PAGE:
Gamera vs. Gyaos, first shown in America (via AIP-TV) under the title Return of the Giant Monsters, is set near Mt. Fuji where a battle of wills rages between a construction firm (its foreman, Shiro Tsutsumi, is played by top-billed Kojiro Hongo, an A-list Daiei contract player) building a highway, and local villagers jockeying for a king's ransom in exchange for their precious land. None of this is terribly important, however, as the pivotal human character in the story is Eiichi (Naoyuki Abe), the grandson of local village elder Kanamura (Kichijiro Ueda, a prestigious character actor in most of Akira Kurosawa's best films).
Nearby, a United Nations survey team, aboard a large helicopter, watch helplessly as a sonic beam (resembling a thick laser) neatly slices their aircraft in two. Later, an overly ambitious reporter (Shin Minatsu) and Eiichi investigate, only to find the source of the beam: a bat-like giant monster Eiichi names Gyaos. The monster eats the reporter, but Gamera shows up to save the little boy. The monsters head for Nagoya, Japan's third-biggest city (Gamera having already pummeled Tokyo and Osaka), while the Japanese Self-Defense Force, Eiichi, and foreman Tsutsumi try to figure out how to stop the destructive Gyaos, as the construction firm and the villagers continue squabbling in the background.
Kaiju eiga fans generally regard Gamera vs. Gyaos as the best of the original Gamera films, probably because it strikes a pretty fair balance between epic scenes of destruction and the material more emphatically geared to children. When the Gamera series was resurrected in the mid-1990s, the first film to be made, the shockingly good Gamera: Guardian of the Universe (Gamera - Daikaiju kuchu kessen, 1995), was a faithful remake of this film, though to Noriaki Yuasa's dismay, the child-perspective elements were almost entirely jettisoned.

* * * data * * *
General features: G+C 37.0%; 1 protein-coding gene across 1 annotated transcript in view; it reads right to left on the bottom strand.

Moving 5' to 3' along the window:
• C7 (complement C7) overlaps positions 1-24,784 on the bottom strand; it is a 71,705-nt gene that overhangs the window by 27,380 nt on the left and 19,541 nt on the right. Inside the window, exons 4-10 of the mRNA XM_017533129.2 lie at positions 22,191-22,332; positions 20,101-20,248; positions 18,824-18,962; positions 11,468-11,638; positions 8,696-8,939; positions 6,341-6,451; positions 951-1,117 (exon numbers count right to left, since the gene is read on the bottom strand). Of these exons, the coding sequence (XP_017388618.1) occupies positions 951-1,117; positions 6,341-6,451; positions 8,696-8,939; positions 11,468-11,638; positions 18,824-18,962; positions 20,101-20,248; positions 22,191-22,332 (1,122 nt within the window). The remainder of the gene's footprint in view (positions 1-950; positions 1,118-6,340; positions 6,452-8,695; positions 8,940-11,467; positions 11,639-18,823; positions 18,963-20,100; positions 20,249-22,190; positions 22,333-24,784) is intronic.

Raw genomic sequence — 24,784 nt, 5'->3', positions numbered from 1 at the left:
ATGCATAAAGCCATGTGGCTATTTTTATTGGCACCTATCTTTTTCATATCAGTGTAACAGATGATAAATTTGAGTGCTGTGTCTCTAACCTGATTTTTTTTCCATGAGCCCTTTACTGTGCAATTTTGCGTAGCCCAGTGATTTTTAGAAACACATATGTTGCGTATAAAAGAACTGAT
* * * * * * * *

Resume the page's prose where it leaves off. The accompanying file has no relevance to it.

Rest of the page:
For years Gamera vs. Gyaos, along with the rest of the series, has been difficult to properly assess and for a variety of reasons: the original widescreen Japanese versions weren't available, the later "Sandy Frank" versions, featuring awful English-dubbing, all but ruined the viewing experience. But worst was the tendency of American reviewers (this one included) to stack up these middle- and late-period Gamera movies against other kaiju eiga targeting an entirely different demographic. Additionally, the function of children in Japanese genre films and other cultural differences further muddied western understanding.
Looking at it now, Gamera vs. Gyaos still has trouble deciding what it wants to be, but for its intended audience - teenagers and (especially) children, little boys particularly - the film delivers an orgy of excitement. In this film more than any of the others director Yuasa, a rotund, child-like-innocent himself, seems to have modeled Eiichi after himself, personally. (Uncannily, Eiichi is also a dead-ringer for dim-bulb accountant Kevin on The Office.)